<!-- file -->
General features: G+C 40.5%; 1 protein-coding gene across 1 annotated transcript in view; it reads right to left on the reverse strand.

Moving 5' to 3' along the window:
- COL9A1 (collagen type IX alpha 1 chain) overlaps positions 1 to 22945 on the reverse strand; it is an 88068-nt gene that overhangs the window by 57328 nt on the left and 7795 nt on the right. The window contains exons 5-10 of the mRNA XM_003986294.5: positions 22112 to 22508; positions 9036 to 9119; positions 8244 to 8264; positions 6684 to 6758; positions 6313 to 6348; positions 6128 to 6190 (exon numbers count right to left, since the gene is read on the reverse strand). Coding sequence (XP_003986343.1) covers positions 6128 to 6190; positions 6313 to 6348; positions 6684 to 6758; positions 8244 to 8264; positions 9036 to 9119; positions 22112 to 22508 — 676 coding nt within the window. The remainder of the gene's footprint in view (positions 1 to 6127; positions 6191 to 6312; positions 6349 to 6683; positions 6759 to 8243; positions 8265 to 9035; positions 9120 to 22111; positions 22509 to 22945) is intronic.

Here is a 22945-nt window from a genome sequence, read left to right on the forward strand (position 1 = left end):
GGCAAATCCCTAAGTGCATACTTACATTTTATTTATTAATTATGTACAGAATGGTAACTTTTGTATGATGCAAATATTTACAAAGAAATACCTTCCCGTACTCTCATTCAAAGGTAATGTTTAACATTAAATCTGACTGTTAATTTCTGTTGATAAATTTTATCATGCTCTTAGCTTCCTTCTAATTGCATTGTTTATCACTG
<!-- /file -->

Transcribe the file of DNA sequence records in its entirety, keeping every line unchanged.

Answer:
General features: G+C 40.5%; 1 protein-coding gene across 1 annotated transcript in view; it reads right to left on the reverse strand.

Moving 5' to 3' along the window:
- COL9A1 (collagen type IX alpha 1 chain) overlaps positions 1 to 22945 on the reverse strand; it is an 88068-nt gene that overhangs the window by 57328 nt on the left and 7795 nt on the right. The window contains exons 5-10 of the mRNA XM_003986294.5: positions 22112 to 22508; positions 9036 to 9119; positions 8244 to 8264; positions 6684 to 6758; positions 6313 to 6348; positions 6128 to 6190 (exon numbers count right to left, since the gene is read on the reverse strand). Coding sequence (XP_003986343.1) covers positions 6128 to 6190; positions 6313 to 6348; positions 6684 to 6758; positions 8244 to 8264; positions 9036 to 9119; positions 22112 to 22508 — 676 coding nt within the window. The remainder of the gene's footprint in view (positions 1 to 6127; positions 6191 to 6312; positions 6349 to 6683; positions 6759 to 8243; positions 8265 to 9035; positions 9120 to 22111; positions 22509 to 22945) is intronic.

Here is a 22945-nt window from a genome sequence, read left to right on the forward strand (position 1 = left end):
GGCAAATCCCTAAGTGCATACTTACATTTTATTTATTAATTATGTACAGAATGGTAACTTTTGTATGATGCAAATATTTACAAAGAAATACCTTCCCGTACTCTCATTCAAAGGTAATGTTTAACATTAAATCTGACTGTTAATTTCTGTTGATAAATTTTATCATGCTCTTAGCTTCCTTCTAATTGCATTGTTTATCACTG